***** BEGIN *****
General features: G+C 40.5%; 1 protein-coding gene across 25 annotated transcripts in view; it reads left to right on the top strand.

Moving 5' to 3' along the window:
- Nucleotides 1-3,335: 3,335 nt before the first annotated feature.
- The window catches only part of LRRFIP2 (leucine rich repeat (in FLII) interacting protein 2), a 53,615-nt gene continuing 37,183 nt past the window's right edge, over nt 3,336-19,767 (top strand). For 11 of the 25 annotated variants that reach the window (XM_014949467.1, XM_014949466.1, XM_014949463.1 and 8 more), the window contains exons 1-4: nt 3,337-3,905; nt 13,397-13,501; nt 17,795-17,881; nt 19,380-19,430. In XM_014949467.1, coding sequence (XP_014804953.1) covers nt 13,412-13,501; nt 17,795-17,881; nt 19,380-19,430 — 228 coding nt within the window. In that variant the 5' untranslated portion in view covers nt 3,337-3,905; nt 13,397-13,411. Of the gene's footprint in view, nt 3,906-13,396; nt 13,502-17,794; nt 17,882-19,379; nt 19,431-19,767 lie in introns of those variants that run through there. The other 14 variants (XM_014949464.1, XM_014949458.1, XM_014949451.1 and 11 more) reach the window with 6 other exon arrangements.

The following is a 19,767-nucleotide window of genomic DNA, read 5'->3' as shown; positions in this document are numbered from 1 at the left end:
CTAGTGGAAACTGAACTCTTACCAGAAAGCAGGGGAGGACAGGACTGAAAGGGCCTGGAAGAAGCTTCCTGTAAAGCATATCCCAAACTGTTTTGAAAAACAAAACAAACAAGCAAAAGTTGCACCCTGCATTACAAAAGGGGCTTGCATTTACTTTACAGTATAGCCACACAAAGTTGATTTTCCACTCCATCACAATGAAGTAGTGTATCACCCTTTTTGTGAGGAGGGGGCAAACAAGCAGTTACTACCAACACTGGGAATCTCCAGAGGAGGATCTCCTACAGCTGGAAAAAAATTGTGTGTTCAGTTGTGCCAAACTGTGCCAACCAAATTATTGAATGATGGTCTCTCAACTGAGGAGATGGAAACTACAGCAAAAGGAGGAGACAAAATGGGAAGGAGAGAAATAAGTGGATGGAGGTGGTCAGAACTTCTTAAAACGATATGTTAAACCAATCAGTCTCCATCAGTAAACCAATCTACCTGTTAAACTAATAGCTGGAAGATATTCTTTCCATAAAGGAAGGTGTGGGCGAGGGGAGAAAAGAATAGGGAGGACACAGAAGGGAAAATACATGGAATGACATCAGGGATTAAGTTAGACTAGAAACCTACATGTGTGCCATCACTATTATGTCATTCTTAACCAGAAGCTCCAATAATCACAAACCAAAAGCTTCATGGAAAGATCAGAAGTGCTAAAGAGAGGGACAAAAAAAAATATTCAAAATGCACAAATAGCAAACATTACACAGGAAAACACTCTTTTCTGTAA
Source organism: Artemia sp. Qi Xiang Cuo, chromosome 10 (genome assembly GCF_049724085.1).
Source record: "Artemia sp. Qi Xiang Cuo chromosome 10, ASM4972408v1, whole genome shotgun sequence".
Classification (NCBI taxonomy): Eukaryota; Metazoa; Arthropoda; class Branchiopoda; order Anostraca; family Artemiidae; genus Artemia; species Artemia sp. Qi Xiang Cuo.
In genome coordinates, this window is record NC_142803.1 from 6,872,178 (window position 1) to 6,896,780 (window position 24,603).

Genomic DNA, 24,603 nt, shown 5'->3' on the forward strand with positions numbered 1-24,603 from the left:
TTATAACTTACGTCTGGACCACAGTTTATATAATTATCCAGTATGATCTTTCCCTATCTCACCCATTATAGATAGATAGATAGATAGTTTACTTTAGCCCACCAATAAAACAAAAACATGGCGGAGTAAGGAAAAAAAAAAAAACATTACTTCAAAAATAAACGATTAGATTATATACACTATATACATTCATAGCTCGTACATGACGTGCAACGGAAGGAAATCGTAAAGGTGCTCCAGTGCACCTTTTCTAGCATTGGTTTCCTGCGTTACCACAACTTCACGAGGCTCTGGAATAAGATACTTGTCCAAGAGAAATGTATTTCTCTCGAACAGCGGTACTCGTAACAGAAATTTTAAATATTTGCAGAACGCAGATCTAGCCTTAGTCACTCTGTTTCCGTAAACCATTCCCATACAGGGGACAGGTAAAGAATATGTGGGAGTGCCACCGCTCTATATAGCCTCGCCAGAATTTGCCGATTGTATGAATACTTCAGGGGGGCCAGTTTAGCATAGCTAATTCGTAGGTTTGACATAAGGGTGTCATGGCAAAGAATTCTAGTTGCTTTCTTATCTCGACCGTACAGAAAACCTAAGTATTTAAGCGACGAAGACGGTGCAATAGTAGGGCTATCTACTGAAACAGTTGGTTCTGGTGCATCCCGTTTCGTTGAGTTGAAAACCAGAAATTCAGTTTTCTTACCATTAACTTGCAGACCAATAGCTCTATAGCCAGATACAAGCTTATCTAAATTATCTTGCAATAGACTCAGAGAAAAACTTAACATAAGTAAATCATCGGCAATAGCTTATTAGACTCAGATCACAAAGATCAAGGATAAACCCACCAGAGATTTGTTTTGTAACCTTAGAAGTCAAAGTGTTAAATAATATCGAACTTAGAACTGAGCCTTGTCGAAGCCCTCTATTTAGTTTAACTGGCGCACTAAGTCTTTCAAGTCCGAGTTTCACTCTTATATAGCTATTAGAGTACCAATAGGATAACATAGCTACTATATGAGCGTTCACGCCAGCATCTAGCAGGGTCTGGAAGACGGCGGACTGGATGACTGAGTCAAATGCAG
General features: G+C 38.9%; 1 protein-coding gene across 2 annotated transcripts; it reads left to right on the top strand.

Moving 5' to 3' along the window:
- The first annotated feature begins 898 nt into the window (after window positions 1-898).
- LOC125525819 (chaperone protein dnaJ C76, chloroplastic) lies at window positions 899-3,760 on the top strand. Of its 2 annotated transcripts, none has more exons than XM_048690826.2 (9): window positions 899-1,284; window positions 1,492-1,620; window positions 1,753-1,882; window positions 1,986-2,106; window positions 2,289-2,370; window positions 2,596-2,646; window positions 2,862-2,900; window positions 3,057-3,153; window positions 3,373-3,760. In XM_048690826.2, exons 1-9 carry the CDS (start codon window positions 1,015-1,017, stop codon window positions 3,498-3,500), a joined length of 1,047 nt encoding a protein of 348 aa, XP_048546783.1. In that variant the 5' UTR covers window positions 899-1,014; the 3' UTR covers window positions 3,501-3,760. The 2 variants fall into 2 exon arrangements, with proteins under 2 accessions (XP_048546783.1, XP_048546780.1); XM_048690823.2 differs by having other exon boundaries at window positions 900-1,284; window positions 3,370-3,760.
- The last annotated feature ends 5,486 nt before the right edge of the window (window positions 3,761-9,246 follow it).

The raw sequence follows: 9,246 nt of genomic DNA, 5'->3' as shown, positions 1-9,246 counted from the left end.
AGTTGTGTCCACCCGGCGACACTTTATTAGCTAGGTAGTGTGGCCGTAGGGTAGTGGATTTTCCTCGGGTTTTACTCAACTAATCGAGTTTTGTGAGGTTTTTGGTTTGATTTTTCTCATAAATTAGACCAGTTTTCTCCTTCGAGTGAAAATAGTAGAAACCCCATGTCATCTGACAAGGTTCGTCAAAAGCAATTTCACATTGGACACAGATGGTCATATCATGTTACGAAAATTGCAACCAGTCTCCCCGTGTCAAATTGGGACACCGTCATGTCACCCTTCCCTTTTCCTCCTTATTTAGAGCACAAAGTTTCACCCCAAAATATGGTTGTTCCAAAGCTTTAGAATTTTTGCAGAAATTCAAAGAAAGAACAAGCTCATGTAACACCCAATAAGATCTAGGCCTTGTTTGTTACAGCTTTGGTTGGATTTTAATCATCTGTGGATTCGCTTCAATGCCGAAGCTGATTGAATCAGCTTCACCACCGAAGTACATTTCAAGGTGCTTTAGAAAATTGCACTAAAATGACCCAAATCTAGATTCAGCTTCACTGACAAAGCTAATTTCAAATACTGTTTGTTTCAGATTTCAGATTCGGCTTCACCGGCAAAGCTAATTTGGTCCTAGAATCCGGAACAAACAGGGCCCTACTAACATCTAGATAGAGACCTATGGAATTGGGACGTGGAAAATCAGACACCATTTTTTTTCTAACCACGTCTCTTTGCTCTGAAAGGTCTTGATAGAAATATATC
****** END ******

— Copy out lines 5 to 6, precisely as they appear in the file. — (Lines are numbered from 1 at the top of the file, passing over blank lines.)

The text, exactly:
The following is a 19,767-nucleotide window of genomic DNA, read 5'->3' as shown; positions in this document are numbered from 1 at the left end:
CTAGTGGAAACTGAACTCTTACCAGAAAGCAGGGGAGGACAGGACTGAAAGGGCCTGGAAGAAGCTTCCTGTAAAGCATATCCCAAACTGTTTTGAAAAACAAAACAAACAAGCAAAAGTTGCACCCTGCATTACAAAAGGGGCTTGCATTTACTTTACAGTATAGCCACACAAAGTTGATTTTCCACTCCATCACAATGAAGTAGTGTATCACCCTTTTTGTGAGGAGGGGGCAAACAAGCAGTTACTACCAACACTGGGAATCTCCAGAGGAGGATCTCCTACAGCTGGAAAAAAATTGTGTGTTCAGTTGTGCCAAACTGTGCCAACCAAATTATTGAATGATGGTCTCTCAACTGAGGAGATGGAAACTACAGCAAAAGGAGGAGACAAAATGGGAAGGAGAGAAATAAGTGGATGGAGGTGGTCAGAACTTCTTAAAACGATATGTTAAACCAATCAGTCTCCATCAGTAAACCAATCTACCTGTTAAACTAATAGCTGGAAGATATTCTTTCCATAAAGGAAGGTGTGGGCGAGGGGAGAAAAGAATAGGGAGGACACAGAAGGGAAAATACATGGAATGACATCAGGGATTAAGTTAGACTAGAAACCTACATGTGTGCCATCACTATTATGTCATTCTTAACCAGAAGCTCCAATAATCACAAACCAAAAGCTTCATGGAAAGATCAGAAGTGCTAAAGAGAGGGACAAAAAAAAATATTCAAAATGCACAAATAGCAAACATTACACAGGAAAACACTCTTTTCTGTAA